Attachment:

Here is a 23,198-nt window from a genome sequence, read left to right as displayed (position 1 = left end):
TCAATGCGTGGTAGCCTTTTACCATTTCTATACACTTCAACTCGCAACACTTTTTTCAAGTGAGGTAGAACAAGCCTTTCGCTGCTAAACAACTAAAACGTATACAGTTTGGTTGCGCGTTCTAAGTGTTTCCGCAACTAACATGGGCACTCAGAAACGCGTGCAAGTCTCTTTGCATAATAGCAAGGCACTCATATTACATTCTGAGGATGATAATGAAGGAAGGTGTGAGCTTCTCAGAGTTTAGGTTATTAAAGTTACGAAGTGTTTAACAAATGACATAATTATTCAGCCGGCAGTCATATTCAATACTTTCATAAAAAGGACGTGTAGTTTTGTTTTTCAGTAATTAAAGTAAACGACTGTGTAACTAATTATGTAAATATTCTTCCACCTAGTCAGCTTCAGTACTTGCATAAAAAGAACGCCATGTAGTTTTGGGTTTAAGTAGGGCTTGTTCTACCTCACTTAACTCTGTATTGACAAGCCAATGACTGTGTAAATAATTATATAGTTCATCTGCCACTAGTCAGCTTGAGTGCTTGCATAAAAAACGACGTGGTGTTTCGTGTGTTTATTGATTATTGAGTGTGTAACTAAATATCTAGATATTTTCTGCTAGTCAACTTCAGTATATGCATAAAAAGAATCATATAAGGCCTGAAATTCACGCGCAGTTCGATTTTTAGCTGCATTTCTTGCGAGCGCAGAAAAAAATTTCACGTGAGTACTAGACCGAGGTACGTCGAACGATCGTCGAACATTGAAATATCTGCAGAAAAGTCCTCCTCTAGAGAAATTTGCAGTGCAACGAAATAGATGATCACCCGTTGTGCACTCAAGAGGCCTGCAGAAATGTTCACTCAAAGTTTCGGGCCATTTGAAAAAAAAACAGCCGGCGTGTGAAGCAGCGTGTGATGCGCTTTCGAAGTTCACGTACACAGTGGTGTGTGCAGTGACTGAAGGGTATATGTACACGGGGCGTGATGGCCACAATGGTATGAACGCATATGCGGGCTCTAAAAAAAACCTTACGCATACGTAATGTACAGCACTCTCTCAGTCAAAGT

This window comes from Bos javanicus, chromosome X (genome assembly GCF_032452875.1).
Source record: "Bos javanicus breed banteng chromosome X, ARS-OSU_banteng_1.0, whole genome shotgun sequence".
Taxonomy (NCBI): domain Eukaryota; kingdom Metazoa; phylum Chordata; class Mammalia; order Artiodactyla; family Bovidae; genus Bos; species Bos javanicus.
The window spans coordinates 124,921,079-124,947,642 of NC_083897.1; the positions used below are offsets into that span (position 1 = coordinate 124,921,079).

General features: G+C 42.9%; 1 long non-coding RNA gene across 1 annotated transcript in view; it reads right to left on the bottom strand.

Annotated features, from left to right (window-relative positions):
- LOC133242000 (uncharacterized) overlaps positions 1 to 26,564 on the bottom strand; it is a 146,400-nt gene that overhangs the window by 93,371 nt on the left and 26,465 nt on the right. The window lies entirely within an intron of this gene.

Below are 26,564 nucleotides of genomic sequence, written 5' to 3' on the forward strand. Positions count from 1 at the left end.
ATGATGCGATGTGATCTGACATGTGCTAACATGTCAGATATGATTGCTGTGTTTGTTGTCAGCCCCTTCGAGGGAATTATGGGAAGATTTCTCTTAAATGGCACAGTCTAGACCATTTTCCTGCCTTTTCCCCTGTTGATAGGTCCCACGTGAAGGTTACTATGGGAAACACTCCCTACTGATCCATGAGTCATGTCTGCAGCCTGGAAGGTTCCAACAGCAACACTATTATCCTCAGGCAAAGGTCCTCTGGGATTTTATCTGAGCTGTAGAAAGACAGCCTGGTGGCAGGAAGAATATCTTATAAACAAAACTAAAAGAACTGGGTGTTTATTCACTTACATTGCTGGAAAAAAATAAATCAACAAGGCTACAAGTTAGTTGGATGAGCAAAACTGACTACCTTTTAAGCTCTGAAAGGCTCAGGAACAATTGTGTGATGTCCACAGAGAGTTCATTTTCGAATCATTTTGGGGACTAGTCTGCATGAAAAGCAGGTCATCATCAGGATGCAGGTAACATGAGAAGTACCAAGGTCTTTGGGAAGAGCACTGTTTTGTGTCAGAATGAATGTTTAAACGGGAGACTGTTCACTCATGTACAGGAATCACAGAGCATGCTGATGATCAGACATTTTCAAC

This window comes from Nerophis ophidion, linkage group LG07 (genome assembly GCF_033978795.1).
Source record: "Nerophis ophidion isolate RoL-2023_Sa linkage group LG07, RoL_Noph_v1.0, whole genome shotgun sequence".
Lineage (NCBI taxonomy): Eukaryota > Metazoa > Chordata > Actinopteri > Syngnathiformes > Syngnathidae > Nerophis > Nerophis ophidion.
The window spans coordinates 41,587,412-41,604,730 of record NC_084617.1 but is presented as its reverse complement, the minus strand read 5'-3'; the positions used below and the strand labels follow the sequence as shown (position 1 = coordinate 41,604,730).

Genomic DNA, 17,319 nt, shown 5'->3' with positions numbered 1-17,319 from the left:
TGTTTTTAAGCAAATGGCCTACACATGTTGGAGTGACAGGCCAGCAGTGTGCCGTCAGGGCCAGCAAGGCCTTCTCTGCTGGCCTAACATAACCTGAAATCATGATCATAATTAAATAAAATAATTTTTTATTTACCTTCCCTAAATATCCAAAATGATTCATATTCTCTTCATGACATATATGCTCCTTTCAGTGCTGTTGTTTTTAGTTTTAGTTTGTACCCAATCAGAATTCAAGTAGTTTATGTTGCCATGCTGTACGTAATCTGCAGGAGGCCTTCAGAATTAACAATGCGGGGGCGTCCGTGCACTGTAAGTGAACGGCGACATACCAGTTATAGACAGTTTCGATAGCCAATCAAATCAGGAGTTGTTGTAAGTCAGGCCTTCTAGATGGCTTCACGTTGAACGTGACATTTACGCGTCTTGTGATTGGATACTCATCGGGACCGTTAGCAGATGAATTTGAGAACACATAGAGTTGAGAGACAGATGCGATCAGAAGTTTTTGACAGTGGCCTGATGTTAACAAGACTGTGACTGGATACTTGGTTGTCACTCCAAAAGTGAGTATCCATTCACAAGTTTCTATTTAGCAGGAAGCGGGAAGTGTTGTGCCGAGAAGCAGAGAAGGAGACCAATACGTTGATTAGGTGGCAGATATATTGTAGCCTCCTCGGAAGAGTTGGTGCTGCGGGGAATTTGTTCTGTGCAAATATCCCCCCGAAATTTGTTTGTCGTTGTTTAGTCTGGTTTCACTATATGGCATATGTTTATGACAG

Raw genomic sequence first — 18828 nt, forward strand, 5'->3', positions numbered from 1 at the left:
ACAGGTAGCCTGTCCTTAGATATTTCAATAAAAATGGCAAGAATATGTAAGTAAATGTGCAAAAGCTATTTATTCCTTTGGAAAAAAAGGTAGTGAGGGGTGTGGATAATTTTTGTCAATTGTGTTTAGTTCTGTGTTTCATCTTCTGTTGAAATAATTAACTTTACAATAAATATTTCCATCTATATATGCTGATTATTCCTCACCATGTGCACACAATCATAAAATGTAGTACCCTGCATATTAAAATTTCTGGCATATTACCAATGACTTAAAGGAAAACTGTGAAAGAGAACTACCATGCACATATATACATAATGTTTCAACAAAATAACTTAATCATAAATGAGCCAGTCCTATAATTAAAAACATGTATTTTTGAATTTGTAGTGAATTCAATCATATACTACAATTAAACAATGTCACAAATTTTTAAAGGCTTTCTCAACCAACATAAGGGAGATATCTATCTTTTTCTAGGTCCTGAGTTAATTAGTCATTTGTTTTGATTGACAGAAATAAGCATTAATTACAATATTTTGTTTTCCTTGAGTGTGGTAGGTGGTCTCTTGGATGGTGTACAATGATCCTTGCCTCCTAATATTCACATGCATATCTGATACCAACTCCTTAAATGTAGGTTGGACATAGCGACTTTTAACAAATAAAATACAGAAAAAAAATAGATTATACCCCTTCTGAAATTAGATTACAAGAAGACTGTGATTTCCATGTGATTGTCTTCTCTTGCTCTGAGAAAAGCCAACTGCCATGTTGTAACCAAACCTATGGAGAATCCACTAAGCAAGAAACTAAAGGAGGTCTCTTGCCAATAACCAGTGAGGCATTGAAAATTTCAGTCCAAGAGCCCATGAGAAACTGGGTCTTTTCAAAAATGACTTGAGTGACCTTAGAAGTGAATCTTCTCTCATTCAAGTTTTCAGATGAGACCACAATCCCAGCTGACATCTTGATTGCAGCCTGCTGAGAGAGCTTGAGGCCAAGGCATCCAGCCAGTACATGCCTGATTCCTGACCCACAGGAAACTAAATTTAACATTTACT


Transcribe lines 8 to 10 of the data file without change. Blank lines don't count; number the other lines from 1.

Annotated features, from left to right (window-relative positions):
- LOC133242000 (uncharacterized) overlaps positions 1 to 26,564 on the bottom strand; it is a 146,400-nt gene that overhangs the window by 93,371 nt on the left and 26,465 nt on the right. The window lies entirely within an intron of this gene.

Below are 26,564 nucleotides of genomic sequence, written 5' to 3' on the forward strand. Positions count from 1 at the left end.